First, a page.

These and other breed stereotypes have condemned a great many dogs to miserable lives. Owners of whippets and greyhounds never even try to train a recall, forcing their dogs to forever walk at human pace, depriving them of the exercise they were bred for, and of any social interaction.
Alaskan Malamutes, presumably because they are so wolf-like, are "trained" by using plenty of aversives to ensure they don't consider themselves the leaders. Some of the Malamutes treated in this fashion end up so stunted in their ability to offer any behaviour, for fear of the ensuing punishment, that even the most positive training approach may not be able to undo the damage, at least in the short term, see here for an example.
Collies and other dogs supposedly "naturally" good with kids may therefore not get exposed to kids enough during their critical socialisation period early in life, and may end up fearful of children, or even aggressive. Any dog requires thorough socialisation, ie exposure to plenty of different things in their environment, including children, in a way that ensures a positive experience for them, in order to set them up to be truly "good with kids" and other things in the world.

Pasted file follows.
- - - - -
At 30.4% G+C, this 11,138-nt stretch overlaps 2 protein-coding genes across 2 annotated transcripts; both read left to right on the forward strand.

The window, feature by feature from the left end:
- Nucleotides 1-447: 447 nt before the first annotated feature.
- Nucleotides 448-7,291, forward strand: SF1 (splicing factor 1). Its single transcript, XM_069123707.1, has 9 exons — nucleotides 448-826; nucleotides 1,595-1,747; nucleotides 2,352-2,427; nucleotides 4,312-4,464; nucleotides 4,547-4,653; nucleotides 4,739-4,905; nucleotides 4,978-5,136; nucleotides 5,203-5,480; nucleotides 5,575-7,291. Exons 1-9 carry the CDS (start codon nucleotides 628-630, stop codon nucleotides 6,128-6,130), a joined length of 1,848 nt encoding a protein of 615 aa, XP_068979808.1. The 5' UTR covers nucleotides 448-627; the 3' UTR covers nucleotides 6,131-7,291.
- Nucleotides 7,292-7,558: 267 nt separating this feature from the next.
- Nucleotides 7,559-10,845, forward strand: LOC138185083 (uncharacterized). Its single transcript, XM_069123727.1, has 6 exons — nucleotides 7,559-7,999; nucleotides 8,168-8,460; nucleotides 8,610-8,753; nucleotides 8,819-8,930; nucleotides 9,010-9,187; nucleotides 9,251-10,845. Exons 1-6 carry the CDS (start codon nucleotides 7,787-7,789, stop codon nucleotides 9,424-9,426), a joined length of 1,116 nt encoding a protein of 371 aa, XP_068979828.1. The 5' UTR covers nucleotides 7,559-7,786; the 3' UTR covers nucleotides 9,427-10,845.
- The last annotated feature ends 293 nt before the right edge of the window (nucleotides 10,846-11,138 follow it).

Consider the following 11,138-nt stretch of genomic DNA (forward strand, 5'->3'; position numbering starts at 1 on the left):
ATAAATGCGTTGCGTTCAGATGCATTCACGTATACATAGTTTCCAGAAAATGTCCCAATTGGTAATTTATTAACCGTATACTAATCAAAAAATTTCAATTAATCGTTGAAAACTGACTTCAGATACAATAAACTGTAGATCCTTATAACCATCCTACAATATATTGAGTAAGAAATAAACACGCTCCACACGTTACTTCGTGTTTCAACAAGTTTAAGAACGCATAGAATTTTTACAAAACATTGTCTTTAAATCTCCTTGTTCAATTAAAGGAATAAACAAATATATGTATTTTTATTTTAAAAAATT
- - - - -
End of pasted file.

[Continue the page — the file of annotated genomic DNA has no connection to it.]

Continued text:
Breeds do come with certain characteristics of course, but these revolve around what they were bred for in the first place. It is true that sighthounds will be more attracted to chasing that bird or rabbit than a beagle, who is more likely to use his nose to follow a scent, being a scent hound. However, all this means is that you need to structure your training to work with these breed traits.
Read more about specific training tips for some of the most maligned breeds!